So you’ve finally made it. You’re awkwardly standing amongst a room full of bubbly, loud individuals. Beside a trestle table makeshift-bar are a group of women guzzling wine. Underneath the disco ball centre-stage are a few fellas cackling with laughter after hearing another one of Barry's sexist jokes. And on a spare chair in the corner of the room sits that distant family friend of yours, Denise, chowing down on a tray of entrees which happen to be microwaved party pies (because in this bizarre party scenario the budget was very low. Furniture from Bunnings, catering by Coles).
First of all, congrats on stepping out from the comforts of your home to attend this event – whomever it may be celebrating (God forbid it be sexist Barry).
Second of all, how are you coping right now? I can only imagine how uncomfortable you must be feeling, with all these people, all this terrible food, and all those hard-hitting questions coming from family members asking ‘where have you been all these years?’
The first few months living in a Los Angeles share house with twenty-four house mates was a blessing and a curse. The plus side? There was always someone around to vent my frustrations to, ask for support, or even collaborate with on projects (shout out to Upstart Creative Living). I was quickly taken out of my comfort zone and thrown into a pool of extroverts with big egos who had even bigger hearts.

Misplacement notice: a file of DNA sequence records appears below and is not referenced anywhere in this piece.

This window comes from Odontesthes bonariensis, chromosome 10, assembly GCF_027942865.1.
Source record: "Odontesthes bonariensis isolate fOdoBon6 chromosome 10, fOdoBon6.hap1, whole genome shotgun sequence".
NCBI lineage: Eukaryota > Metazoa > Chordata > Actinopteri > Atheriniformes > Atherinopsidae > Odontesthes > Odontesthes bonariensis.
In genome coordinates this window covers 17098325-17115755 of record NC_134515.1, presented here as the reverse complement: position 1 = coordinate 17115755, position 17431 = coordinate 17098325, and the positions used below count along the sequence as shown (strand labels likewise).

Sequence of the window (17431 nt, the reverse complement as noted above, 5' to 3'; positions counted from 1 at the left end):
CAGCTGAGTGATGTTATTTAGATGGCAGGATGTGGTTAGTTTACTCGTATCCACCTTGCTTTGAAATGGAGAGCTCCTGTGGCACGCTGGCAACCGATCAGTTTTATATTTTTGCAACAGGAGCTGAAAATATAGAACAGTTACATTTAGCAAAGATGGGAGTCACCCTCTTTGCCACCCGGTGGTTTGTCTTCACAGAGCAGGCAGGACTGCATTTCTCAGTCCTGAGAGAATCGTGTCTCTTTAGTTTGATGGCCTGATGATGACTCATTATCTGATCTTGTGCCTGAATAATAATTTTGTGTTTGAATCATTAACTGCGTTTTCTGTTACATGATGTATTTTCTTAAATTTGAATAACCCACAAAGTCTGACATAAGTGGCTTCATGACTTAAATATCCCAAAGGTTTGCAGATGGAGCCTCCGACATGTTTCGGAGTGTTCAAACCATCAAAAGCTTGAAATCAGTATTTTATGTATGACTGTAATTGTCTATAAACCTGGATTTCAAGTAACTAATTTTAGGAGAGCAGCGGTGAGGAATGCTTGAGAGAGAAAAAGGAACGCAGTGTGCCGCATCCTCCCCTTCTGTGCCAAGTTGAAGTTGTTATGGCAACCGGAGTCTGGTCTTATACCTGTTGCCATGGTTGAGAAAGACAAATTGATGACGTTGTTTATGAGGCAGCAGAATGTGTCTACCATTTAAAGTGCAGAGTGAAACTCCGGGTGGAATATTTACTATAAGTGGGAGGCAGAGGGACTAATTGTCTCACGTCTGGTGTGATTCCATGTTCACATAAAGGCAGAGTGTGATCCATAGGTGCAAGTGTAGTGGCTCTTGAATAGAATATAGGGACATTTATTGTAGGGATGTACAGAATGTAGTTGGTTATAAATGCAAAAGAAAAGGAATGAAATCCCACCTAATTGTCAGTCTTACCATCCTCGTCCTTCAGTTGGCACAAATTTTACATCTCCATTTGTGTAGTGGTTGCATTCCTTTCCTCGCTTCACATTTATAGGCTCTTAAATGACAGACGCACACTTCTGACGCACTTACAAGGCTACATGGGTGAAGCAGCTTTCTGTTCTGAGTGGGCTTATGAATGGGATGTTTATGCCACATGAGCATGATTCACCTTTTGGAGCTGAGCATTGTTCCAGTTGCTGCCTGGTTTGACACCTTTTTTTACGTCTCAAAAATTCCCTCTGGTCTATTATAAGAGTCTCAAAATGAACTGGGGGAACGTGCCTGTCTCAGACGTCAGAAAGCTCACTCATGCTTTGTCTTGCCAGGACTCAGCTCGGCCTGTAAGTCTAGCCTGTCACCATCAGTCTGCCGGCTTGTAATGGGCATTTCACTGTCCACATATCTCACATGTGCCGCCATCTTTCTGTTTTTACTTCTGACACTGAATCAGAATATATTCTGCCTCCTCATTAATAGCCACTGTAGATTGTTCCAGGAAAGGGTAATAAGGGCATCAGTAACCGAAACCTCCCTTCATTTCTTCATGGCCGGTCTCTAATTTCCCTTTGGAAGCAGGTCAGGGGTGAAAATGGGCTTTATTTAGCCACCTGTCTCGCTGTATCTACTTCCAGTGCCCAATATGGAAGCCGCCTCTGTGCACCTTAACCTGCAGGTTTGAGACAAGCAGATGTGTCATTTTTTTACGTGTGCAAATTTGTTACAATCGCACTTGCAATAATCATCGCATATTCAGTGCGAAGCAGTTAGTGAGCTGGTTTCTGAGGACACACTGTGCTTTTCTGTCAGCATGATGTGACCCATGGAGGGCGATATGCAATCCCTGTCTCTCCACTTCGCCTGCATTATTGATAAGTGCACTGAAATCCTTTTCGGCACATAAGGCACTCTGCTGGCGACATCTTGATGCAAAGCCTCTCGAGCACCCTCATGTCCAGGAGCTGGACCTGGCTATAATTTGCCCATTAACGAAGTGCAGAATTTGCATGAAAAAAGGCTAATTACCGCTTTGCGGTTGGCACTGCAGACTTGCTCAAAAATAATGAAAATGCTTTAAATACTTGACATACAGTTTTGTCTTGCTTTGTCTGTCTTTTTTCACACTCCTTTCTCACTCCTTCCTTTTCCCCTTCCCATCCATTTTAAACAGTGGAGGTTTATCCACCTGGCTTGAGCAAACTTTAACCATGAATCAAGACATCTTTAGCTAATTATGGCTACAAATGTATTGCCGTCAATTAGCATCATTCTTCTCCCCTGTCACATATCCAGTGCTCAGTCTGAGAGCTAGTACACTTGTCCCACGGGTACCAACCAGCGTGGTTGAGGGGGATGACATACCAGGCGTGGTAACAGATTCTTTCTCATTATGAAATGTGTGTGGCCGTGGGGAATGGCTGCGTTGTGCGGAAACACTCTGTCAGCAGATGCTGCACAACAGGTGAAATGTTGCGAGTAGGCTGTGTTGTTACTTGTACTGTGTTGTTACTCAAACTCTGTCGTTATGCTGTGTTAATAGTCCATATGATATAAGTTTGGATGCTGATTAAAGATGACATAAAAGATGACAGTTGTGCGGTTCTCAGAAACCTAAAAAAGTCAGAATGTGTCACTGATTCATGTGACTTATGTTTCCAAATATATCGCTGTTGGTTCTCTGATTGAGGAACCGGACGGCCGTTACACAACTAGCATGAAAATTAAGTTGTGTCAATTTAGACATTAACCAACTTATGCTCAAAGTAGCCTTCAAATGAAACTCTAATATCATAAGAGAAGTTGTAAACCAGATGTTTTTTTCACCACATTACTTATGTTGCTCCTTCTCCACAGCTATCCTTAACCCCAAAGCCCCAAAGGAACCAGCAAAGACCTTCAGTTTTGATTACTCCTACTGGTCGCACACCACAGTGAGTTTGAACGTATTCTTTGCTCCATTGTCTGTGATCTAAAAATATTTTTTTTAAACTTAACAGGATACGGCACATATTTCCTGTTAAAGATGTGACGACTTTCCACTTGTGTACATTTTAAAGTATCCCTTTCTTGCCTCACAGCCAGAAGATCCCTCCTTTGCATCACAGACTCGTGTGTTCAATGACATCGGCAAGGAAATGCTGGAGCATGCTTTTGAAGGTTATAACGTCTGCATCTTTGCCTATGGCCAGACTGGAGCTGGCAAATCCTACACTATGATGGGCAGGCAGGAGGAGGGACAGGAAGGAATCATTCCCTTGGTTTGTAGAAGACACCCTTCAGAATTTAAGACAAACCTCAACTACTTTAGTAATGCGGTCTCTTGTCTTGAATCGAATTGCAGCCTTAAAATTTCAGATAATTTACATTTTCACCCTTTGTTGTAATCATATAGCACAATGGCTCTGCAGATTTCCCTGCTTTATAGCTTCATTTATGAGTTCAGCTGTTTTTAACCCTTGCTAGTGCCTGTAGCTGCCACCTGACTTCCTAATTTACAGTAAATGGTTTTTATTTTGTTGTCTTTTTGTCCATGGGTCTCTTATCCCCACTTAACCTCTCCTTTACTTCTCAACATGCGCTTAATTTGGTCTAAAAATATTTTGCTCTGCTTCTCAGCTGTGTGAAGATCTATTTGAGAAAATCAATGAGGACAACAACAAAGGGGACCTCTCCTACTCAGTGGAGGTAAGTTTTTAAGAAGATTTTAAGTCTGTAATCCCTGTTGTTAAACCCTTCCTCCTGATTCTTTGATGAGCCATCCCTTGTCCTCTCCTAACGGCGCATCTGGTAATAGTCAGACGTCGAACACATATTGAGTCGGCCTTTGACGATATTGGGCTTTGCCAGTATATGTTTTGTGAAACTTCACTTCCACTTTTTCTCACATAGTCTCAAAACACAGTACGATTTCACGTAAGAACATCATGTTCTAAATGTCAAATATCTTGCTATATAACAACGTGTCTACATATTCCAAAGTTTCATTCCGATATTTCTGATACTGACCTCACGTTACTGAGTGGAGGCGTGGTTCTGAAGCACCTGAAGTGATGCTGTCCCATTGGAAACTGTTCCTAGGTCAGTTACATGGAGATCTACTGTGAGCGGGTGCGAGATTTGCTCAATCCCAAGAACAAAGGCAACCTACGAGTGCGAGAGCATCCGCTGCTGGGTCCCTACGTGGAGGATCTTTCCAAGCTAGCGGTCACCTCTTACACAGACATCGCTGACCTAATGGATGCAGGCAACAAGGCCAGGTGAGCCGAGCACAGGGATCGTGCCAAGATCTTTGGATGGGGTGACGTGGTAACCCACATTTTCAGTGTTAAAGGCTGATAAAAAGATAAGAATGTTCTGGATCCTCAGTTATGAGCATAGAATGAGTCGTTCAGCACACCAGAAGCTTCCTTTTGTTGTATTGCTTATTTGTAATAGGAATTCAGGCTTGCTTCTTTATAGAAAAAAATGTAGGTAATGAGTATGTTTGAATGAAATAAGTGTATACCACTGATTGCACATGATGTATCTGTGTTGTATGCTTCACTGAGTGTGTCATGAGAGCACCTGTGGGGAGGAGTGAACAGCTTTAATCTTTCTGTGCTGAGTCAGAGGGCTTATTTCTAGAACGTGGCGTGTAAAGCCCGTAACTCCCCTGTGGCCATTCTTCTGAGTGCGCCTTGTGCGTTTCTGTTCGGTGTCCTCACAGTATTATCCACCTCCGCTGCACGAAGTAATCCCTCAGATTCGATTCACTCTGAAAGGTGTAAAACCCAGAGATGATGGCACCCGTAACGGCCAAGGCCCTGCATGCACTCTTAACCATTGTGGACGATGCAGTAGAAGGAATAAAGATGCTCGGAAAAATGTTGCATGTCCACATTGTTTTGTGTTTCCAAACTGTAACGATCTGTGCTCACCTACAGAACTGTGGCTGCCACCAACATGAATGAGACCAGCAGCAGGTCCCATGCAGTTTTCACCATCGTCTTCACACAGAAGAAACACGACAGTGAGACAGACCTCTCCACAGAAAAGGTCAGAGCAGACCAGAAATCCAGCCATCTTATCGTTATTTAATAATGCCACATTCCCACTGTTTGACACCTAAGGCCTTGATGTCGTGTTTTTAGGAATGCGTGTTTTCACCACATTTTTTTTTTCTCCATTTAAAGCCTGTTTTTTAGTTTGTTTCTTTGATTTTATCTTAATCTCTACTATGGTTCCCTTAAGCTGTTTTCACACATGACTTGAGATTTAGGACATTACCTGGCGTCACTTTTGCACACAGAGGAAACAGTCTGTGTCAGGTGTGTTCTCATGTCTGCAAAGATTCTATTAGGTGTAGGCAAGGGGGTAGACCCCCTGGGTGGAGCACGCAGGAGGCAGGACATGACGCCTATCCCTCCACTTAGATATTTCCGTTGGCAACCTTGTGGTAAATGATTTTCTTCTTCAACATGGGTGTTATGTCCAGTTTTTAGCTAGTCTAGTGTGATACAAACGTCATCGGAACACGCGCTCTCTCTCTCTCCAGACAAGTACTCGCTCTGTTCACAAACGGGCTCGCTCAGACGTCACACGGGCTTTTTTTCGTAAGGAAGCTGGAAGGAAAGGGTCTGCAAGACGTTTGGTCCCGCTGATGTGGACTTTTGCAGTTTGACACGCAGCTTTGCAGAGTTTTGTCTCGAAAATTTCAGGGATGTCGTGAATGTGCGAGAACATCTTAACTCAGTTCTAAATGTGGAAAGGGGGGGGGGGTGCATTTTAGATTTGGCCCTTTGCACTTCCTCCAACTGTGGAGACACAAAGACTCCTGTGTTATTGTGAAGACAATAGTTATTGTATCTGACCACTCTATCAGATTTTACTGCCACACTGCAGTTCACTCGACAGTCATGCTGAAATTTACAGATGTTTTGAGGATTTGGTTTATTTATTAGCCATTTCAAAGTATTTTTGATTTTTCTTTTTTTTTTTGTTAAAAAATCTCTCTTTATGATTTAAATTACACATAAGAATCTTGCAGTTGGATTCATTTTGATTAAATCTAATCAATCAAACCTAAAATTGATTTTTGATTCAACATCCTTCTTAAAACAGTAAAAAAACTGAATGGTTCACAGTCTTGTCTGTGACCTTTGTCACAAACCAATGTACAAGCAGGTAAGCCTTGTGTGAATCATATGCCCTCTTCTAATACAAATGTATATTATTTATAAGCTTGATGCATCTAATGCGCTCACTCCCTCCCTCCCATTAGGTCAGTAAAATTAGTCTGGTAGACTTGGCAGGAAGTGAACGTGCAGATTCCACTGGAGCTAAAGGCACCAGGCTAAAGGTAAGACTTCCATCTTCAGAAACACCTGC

However, as time went on I needed my own space, and that seemed to be the hardest thing to find since I was sharing a room with six other girls. At first, it was all fun and games, kind of like those first few days of school camp where you bond over meaningless similarities such as owning the same duvet or pillow slip. But having deep conversations, with what felt like a hundred people walking in and out of the front door each day, was difficult to maintain for this introvert.
Moving away from home or out of home can be daunting so I’ve decided to write about my own experiences moving across the Pacific to Los Angeles, hoping to spread ways in which us introverts or anxious-prone peoples can safely navigate the land of extroverts.
Nothing appealed to me more than moving to Los Angeles. As a young girl I remember wanting to work on big film sets within even bigger studios, all with the intent that I’d be pointing out directions to the cast and crew whilst scoffing my face with free donuts from the on-set catering. What can I say, I was young and clueless. As I grew up it was clear that time, effort, and determination would be required if I did ever hope to work on one of those Hollywood sets, even if it meant being the one behind the catering stand feeding donuts to whimsical actresses and eccentric directors.
Many years later, with a degree in film and television and a repertoire of production experience and unproduced screenplays, I finally decided to follow the pipe dream and move to that eclectic city full of artists, a-listers, and abs.